- The Washington Times - Friday, June 19, 2020

President Trump signaled Friday that protesters and “anarchists” will have a tougher time in deep-red Oklahoma this weekend than they did in Democratic-run cities across the country, lobbing a preemptive strike at people who stir things up in Tulsa ahead of his comeback rally on Saturday night.

“Any protesters, anarchists, agitators, looters or lowlifes who are going to Oklahoma please understand, you will not be treated like you have been in New York, Seattle, or Minneapolis. It will be a much different scene!” Mr. Trump tweeted.

Mr. Trump’s tweet did not attempt to differentiate between protesters upset about racial injustice and those who’ve damaged property or occupied parts of cities in the wake of George Floyd’s death in the custody of Minneapolis police.

White House Press Secretary Kayleigh McEnany later said the president meant protesters who are violent, “anarchists” and looters.

Mr. Trump said Tulsa Mayor G.T. Bynum, a Republican, agreed not to impose a previously ordered curfew on supporters attending the rally.

Also, the Oklahoma Supreme Court on Friday denied an attempt by local plaintiffs to block the rally from going forward. In the unanimous ruling, the state court said the petitioners did not establish a “clear legal right” to have the rally canceled.

“It is not the duty of this court to fashion rules or regulations were none exist, simply to achieve a desired outcome,” wrote Justice Dustin Rowe, a Republican.

The Trump campaign said it expects tens of thousands of people to be inside and outside at the Bank of Oklahoma (BOK) Center when the president arrives for his first rally since early March, when the coronavirus started to rip through the U.S.

The campaign said it will check attendees’ temperatures and distribute hand sanitizer and masks to people at the door, though wearing the mask is optional.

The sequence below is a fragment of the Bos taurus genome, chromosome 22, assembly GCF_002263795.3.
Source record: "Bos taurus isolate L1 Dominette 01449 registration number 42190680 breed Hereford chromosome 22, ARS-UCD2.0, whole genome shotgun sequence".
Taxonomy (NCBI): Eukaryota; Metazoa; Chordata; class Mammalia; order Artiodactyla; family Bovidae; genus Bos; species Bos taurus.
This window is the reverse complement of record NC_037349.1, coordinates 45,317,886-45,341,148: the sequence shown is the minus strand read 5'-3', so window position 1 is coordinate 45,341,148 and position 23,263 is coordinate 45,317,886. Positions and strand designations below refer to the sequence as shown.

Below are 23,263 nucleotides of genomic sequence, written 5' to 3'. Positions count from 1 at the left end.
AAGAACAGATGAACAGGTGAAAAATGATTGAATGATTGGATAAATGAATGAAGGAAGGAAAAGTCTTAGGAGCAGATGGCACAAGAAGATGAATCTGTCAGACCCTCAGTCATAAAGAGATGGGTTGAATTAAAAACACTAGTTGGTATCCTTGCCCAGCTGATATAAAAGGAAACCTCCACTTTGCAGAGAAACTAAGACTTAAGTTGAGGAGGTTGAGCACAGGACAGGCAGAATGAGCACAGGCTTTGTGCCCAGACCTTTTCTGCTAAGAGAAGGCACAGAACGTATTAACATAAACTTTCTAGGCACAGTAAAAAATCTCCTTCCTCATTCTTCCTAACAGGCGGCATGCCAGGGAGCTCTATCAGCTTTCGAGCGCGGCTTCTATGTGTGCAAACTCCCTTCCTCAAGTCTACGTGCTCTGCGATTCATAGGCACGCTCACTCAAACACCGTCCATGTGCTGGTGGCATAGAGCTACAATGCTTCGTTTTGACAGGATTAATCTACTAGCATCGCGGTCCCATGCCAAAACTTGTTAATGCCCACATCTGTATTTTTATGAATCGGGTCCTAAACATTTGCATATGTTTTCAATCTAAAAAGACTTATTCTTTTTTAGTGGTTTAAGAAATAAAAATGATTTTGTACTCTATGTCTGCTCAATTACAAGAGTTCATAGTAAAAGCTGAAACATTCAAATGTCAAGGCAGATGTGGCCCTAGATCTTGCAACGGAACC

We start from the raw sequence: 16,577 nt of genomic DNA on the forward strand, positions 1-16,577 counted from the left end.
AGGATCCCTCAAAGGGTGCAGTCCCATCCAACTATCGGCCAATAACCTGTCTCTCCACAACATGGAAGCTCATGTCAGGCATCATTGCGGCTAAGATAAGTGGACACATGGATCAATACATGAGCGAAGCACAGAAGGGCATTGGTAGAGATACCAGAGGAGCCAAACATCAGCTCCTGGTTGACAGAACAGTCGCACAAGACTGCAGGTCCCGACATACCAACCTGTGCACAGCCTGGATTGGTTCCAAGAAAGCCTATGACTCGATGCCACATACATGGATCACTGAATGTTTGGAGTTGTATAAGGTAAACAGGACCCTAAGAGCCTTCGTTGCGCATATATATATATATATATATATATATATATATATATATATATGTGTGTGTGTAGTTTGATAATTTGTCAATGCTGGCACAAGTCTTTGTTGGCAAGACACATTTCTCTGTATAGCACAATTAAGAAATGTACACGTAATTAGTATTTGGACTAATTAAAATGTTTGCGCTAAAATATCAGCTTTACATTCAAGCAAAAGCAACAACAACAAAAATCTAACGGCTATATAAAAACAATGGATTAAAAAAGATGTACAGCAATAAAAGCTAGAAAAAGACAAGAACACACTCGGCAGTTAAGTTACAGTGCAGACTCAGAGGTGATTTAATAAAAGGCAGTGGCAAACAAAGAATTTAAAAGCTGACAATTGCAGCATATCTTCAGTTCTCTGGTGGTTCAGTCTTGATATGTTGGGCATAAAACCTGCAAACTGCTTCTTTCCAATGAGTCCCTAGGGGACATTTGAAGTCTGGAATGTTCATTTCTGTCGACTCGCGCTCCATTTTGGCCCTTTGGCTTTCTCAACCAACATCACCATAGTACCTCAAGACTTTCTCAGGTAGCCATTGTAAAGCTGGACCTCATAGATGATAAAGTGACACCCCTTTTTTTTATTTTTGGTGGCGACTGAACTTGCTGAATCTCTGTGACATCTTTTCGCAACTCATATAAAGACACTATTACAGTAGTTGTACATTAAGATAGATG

Ms. McEnany said she doesn’t plan to wear a mask at the rally. “It’s a personal decision. I’m tested regularly,” she said.

The president is trying to shepherd a “transition to greatness” by revving up the economy after societal lockdowns designed to control the virus.

He is also like to tout efforts to overhaul policing in the wake of Floyd’s death.

At the same time, Mr. Trump is positioning himself as a “law and order” candidate who will not let protests spill into violence.

He is still battling criticism over his decision to stage a photo-op at St. John’s Episcopal Church near the White House after police forcefully cleared mostly peaceful protesters from Lafayette Park on June 1.

It’s unclear whether similar scenes will erupt in Tulsa. Community organizers say they plan to observe the Juneteenth holiday over the weekend in the historic Greenwood district, which was known as Black Wall Street before white mobs destroyed it in a 1921 massacre.

“The president has been rattling his cage. He is desperate to break out of the physical confines of the White House and draw energy from an adoring crowd which he is certain to get in Tulsa where there is little chance of large counter-demonstrations,” said Ross Baker, a political professor at Rutgers University.

“This all about his own morale which has been flagging since the Lafayette Square episode.”

• Dave Boyer contributed to this report.

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